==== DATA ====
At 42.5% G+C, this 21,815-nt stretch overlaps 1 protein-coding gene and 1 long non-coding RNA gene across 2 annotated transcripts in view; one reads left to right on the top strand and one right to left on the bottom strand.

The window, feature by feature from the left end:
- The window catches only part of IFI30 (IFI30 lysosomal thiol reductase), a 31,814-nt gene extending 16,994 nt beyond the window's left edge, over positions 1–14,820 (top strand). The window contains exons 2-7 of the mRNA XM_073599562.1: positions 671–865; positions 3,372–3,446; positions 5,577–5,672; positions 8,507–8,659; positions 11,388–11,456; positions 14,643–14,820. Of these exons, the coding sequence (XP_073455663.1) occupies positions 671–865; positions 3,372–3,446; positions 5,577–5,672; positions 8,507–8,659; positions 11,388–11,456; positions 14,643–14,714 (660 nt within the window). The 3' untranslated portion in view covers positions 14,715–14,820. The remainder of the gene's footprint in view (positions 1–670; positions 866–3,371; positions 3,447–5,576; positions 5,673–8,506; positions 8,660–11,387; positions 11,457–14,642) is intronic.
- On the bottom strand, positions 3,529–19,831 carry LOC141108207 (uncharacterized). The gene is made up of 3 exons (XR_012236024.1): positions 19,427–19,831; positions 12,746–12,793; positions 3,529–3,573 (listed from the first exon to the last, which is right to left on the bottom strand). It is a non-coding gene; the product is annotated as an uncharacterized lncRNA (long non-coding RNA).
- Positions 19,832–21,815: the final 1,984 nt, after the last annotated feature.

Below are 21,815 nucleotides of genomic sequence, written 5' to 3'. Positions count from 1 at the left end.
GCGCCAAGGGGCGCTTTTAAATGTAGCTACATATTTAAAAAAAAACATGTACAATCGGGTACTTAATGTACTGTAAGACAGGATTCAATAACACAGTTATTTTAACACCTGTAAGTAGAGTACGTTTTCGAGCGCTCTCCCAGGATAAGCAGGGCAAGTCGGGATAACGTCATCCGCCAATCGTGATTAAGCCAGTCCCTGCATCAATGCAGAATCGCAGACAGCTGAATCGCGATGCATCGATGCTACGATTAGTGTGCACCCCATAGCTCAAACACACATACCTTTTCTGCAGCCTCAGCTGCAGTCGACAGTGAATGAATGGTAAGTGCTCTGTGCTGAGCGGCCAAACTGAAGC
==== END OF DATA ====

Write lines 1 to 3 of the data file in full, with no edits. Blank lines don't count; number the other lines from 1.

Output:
At 42.5% G+C, this 21,815-nt stretch overlaps 1 protein-coding gene and 1 long non-coding RNA gene across 2 annotated transcripts in view; one reads left to right on the top strand and one right to left on the bottom strand.

The window, feature by feature from the left end:
- The window catches only part of IFI30 (IFI30 lysosomal thiol reductase), a 31,814-nt gene extending 16,994 nt beyond the window's left edge, over positions 1–14,820 (top strand). The window contains exons 2-7 of the mRNA XM_073599562.1: positions 671–865; positions 3,372–3,446; positions 5,577–5,672; positions 8,507–8,659; positions 11,388–11,456; positions 14,643–14,820. Of these exons, the coding sequence (XP_073455663.1) occupies positions 671–865; positions 3,372–3,446; positions 5,577–5,672; positions 8,507–8,659; positions 11,388–11,456; positions 14,643–14,714 (660 nt within the window). The 3' untranslated portion in view covers positions 14,715–14,820. The remainder of the gene's footprint in view (positions 1–670; positions 866–3,371; positions 3,447–5,576; positions 5,673–8,506; positions 8,660–11,387; positions 11,457–14,642) is intronic.